How the Mediterranean Diet Can Minimize Your Heart Disease Risk
The focus on unsaturated heart healthy fats that help lower your LDL cholesterol and raise your HDL cholesterol, as well as reduce the risk for oxidation of cholesterol.
This oxidation is what leads to artery plaque build-up and, eventually, heart attack or stroke. In the Mediterranean diet, you swap out butter and limit red meat and full-fat dairy products in favor of olive oil, nuts, seeds, avocado, and fish — items that give you a dose of monounsaturated and polyunsaturated fats like omega-3s.
Omega-3 fatty acids from fish in particular help decrease your triglycerides, which is another type of fat in your blood that increases your risk for heart disease. In addition, omega-3 fats can reduce inflammation in your body that may cause damage to your arteries.
Reliance on primarily plant-based foods like whole grains, fruits, vegetables, nuts, seeds, and legumes.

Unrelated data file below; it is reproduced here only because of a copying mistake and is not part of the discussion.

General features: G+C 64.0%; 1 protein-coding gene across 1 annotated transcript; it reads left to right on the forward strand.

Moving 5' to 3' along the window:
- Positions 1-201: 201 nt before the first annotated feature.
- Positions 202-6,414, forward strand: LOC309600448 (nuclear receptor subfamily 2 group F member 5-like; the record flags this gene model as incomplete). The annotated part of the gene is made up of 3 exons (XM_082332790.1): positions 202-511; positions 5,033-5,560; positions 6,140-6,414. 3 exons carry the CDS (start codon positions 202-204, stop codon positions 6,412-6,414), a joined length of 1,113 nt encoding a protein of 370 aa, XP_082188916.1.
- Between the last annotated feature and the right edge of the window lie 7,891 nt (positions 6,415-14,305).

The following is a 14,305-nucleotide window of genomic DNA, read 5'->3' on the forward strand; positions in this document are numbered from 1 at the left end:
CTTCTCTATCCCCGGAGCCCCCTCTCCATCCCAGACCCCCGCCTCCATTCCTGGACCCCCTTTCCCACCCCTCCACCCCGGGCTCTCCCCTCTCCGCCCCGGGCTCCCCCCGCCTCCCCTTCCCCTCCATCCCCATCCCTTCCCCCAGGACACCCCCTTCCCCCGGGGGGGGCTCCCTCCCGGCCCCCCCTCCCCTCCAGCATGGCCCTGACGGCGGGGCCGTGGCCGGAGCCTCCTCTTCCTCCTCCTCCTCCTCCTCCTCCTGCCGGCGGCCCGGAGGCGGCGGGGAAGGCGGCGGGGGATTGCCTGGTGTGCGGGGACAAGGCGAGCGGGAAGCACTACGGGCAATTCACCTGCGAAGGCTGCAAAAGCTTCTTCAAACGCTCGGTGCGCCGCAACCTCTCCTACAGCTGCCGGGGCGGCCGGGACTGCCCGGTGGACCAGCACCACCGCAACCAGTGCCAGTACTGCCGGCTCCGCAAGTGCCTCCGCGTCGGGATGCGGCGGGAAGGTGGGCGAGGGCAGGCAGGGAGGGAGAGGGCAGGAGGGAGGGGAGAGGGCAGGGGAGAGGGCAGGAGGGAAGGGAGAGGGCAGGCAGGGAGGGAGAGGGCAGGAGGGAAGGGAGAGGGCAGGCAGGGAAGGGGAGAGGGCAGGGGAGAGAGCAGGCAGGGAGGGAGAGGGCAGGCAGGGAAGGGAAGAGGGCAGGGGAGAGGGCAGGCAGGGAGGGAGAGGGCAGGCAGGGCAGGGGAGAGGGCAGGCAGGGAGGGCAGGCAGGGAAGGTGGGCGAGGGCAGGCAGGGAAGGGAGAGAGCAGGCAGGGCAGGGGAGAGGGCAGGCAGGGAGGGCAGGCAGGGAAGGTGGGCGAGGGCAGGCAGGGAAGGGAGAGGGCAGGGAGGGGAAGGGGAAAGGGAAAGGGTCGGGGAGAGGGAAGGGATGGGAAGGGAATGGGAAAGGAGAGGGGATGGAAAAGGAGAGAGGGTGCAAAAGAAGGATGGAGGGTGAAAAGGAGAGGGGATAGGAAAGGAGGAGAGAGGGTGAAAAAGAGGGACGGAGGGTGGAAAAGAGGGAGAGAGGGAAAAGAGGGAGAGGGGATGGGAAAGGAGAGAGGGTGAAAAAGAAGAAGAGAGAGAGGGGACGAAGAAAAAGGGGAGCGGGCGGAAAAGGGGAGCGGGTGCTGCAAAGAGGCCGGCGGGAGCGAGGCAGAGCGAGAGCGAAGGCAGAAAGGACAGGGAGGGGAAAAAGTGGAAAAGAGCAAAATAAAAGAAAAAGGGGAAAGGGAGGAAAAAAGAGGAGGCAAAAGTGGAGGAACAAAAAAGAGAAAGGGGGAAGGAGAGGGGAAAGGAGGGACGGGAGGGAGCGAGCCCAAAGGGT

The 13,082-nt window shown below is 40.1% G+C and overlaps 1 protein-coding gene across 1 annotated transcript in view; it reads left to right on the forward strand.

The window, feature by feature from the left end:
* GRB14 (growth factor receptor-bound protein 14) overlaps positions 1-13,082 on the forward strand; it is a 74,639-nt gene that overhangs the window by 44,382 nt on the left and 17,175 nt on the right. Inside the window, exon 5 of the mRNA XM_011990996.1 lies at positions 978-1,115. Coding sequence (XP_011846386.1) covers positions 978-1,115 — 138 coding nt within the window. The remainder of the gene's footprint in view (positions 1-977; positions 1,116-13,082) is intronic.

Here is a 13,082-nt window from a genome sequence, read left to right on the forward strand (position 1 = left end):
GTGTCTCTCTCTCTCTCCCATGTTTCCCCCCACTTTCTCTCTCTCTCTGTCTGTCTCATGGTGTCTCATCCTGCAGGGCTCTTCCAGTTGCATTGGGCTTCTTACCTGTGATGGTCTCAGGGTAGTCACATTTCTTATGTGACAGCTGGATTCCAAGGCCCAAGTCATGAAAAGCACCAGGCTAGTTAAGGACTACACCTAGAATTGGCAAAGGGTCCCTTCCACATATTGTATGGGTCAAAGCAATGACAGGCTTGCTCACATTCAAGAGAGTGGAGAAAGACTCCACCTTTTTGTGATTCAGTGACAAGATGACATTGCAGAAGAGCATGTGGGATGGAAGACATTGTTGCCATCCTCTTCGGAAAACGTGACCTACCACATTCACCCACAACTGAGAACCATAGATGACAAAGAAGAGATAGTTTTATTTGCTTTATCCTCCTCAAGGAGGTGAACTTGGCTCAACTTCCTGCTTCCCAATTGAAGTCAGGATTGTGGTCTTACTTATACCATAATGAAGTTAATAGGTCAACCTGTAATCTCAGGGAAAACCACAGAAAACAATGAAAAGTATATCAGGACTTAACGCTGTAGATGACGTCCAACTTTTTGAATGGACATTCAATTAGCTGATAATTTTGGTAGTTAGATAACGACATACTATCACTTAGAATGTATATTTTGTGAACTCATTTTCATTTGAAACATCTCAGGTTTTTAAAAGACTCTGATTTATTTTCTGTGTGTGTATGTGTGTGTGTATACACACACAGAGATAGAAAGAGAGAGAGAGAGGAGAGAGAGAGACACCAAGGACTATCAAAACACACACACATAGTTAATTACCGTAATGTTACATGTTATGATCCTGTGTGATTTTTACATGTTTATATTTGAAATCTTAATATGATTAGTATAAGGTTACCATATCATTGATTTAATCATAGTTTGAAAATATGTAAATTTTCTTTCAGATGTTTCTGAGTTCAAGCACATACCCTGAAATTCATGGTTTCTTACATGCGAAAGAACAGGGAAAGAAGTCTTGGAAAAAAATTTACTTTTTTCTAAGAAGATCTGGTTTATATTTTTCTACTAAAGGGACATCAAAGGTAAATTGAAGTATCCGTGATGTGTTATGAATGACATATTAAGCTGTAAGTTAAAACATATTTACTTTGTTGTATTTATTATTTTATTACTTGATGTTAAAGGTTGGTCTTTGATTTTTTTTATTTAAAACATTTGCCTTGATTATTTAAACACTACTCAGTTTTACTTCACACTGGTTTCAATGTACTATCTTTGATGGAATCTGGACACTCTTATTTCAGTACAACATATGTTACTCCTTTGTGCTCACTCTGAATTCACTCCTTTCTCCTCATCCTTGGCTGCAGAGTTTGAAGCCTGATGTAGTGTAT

These foods contain a plethora of antioxidants and fiber, which helps lower cholesterol and helps you maintain a healthy weight — all heart disease protectants. Some of the Mediterranean diet super foods in this category include
Grains, like barley and quinoa
Fruits, like figs and pomegranate
Veggies, like eggplant and artichoke
Nuts, like pine nuts, walnuts, and pistachios
Beans, like garbanzo and cannellini
Enjoy red wine in moderation.
Having a glass of wine has been shown to have a positive link to heart health due to the antioxidants, like resveratrol, which protect the blood vessel lining in your heart.
You don’t necessarily need to start drinking red wine if you don’t already drink alcohol — no causal connection between red wine and heart disease exists — but the point is that it doesn’t hurt!
As long as you’re able to keep your intake to the moderate level (one 5-ounce glass per day for women and two for men) and have no other reason to avoid wine, you’re good to go when it comes to your heart health.